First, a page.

The design concept of this RSP Urban 8 light bears more than a passing resemblance to Cateye's TL-LD 1000, with a row of LEDs facing backwards and a couple more at each end of a barrel shaped body. The net result is a light that can be seen from pretty much any angle, just what you want in a busy urban environment. Unlike the Cateye, which has a body covered in light directing knobbles, the RSP has a plain, transparent casing which lights up nicely and has nothing to interfere with the light it throws out.
RSP’s Astrum is a really funky design with retina burning output, frugal battery consumption in flashing modes, a positive switch that doesn’t accidentally engage in the bottom of a bag yet easily operated in full-length winter weight gloves. Even the rubberised seat post bracket seems better than most. However, disappointing eighteen and three-quarter hour run-times (twenty hours quoted) in static mode and suspect sealing blotted its copybook.
Little bigger than a memory stick Moon’s Gem 1.0 might be the baby of the of the Moon Gem family but has a mightier output than its size would ever suggest.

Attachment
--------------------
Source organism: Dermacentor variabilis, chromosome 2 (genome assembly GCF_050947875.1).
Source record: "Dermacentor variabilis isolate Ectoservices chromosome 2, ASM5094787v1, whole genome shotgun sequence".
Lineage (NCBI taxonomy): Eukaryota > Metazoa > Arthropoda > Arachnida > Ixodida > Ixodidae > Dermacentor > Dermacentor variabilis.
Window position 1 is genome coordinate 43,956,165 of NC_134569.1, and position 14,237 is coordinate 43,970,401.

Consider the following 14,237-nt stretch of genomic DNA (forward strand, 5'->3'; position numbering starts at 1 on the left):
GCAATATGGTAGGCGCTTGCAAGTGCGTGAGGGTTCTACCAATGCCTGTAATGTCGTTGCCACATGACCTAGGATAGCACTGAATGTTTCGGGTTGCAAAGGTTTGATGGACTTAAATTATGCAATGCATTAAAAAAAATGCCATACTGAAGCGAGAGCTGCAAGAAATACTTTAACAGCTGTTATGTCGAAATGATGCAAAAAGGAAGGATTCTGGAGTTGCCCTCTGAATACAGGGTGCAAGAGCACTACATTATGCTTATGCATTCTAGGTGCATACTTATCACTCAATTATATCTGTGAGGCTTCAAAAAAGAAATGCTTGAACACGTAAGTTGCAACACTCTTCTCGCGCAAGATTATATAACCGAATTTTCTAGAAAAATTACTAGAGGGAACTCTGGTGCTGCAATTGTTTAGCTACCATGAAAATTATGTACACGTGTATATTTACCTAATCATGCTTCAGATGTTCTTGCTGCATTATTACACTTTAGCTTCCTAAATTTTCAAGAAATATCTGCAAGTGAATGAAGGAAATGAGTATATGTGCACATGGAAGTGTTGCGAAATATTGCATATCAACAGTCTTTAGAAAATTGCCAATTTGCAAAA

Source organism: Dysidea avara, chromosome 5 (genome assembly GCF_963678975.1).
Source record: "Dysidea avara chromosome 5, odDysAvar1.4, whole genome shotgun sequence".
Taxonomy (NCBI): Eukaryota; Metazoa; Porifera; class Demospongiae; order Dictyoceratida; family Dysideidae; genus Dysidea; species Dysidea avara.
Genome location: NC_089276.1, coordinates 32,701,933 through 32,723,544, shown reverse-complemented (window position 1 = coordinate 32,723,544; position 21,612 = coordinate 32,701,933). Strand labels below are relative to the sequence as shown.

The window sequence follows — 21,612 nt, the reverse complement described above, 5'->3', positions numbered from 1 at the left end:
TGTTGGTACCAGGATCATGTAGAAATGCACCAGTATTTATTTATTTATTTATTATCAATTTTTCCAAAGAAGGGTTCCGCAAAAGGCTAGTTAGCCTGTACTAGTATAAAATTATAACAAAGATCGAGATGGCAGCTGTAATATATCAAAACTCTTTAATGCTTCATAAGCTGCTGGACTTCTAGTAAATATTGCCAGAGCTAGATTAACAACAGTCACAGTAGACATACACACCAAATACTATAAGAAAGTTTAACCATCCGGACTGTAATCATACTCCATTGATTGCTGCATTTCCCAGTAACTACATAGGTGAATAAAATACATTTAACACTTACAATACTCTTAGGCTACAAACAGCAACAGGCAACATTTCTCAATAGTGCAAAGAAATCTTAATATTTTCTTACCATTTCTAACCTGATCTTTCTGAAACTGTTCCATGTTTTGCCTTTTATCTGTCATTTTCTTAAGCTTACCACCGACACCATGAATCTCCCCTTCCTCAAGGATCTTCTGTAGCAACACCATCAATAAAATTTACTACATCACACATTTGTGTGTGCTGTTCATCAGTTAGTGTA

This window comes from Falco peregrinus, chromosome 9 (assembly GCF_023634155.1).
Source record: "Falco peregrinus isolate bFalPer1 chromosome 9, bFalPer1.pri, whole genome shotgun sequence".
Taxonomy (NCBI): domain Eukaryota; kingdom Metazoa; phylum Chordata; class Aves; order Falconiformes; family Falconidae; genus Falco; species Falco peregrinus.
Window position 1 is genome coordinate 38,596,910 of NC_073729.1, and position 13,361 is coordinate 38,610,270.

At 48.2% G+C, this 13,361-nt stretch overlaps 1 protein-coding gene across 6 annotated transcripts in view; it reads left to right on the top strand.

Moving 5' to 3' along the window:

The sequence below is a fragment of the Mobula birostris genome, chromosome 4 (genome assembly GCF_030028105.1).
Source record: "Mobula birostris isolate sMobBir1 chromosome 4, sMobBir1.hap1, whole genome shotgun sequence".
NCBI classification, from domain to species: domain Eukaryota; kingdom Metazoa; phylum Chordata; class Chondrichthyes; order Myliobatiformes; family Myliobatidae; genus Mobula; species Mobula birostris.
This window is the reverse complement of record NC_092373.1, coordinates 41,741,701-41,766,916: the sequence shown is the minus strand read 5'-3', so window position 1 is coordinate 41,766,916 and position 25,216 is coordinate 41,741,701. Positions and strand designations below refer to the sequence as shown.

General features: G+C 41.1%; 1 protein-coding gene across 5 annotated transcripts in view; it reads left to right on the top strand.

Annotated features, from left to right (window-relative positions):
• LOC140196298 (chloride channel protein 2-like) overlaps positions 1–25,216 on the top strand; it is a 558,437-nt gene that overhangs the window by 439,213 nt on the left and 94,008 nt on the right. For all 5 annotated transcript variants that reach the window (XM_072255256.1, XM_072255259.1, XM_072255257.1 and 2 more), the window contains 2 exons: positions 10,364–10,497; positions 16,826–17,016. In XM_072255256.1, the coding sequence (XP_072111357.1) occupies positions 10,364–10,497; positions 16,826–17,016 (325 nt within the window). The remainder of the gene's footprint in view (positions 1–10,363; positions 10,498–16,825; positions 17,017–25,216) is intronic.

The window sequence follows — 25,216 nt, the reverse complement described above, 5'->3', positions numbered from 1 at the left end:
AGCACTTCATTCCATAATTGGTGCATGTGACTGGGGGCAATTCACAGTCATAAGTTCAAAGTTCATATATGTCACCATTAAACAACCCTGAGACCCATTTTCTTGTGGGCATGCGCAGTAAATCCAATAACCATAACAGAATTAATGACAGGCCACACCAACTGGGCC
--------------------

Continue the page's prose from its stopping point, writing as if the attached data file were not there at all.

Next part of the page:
A very well made light with a great run time, the Asteri 3 is an excellent choice if your commute takes you beyond the city limits. It's a pity there's no side visibility but apart from that there's plenty to like.
One of the newer generation of LED lights from the USE Exposure brand, a name already well known in the mountain-biking world, the Toro promises an outstanding mix of car-dazzling illumination, small size and long battery life.
Something a wolf in sheep’s clothing, the Nuke Light enjoys neat, albeit slightly boxy styling and a small lens suggesting very meagre output. However, clever optics and several settings ensure you can see and be seen-even on pitch-black rural roads. Convenient run times, a choice of either mains or USB charging coupled with keen pricing means its one of the best compact designs I’ve used in a very long time.